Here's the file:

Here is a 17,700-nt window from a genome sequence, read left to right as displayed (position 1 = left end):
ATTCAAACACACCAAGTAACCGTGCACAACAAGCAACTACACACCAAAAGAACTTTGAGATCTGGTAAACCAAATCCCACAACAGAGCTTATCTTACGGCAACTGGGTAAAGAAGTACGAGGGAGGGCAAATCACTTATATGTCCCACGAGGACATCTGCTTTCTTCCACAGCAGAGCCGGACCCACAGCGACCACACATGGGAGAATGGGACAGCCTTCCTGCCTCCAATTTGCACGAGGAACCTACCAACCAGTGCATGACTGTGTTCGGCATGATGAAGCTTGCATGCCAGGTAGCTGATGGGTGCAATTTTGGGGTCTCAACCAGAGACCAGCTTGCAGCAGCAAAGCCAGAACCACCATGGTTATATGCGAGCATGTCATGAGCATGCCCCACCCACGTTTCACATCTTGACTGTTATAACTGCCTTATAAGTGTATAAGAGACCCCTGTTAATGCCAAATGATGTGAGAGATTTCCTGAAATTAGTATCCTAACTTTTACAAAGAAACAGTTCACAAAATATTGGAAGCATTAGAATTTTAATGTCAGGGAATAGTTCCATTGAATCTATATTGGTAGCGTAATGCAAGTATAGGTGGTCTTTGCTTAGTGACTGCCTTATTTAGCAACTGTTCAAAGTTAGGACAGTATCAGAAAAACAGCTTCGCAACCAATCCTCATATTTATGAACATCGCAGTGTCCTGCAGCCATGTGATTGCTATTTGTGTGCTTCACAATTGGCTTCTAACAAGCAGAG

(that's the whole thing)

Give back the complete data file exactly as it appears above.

Here is a 17,700-nt window from a genome sequence, read left to right as displayed (position 1 = left end):
ATTCAAACACACCAAGTAACCGTGCACAACAAGCAACTACACACCAAAAGAACTTTGAGATCTGGTAAACCAAATCCCACAACAGAGCTTATCTTACGGCAACTGGGTAAAGAAGTACGAGGGAGGGCAAATCACTTATATGTCCCACGAGGACATCTGCTTTCTTCCACAGCAGAGCCGGACCCACAGCGACCACACATGGGAGAATGGGACAGCCTTCCTGCCTCCAATTTGCACGAGGAACCTACCAACCAGTGCATGACTGTGTTCGGCATGATGAAGCTTGCATGCCAGGTAGCTGATGGGTGCAATTTTGGGGTCTCAACCAGAGACCAGCTTGCAGCAGCAAAGCCAGAACCACCATGGTTATATGCGAGCATGTCATGAGCATGCCCCACCCACGTTTCACATCTTGACTGTTATAACTGCCTTATAAGTGTATAAGAGACCCCTGTTAATGCCAAATGATGTGAGAGATTTCCTGAAATTAGTATCCTAACTTTTACAAAGAAACAGTTCACAAAATATTGGAAGCATTAGAATTTTAATGTCAGGGAATAGTTCCATTGAATCTATATTGGTAGCGTAATGCAAGTATAGGTGGTCTTTGCTTAGTGACTGCCTTATTTAGCAACTGTTCAAAGTTAGGACAGTATCAGAAAAACAGCTTCGCAACCAATCCTCATATTTATGAACATCGCAGTGTCCTGCAGCCATGTGATTGCTATTTGTGTGCTTCACAATTGGCTTCTAACAAGCAGAG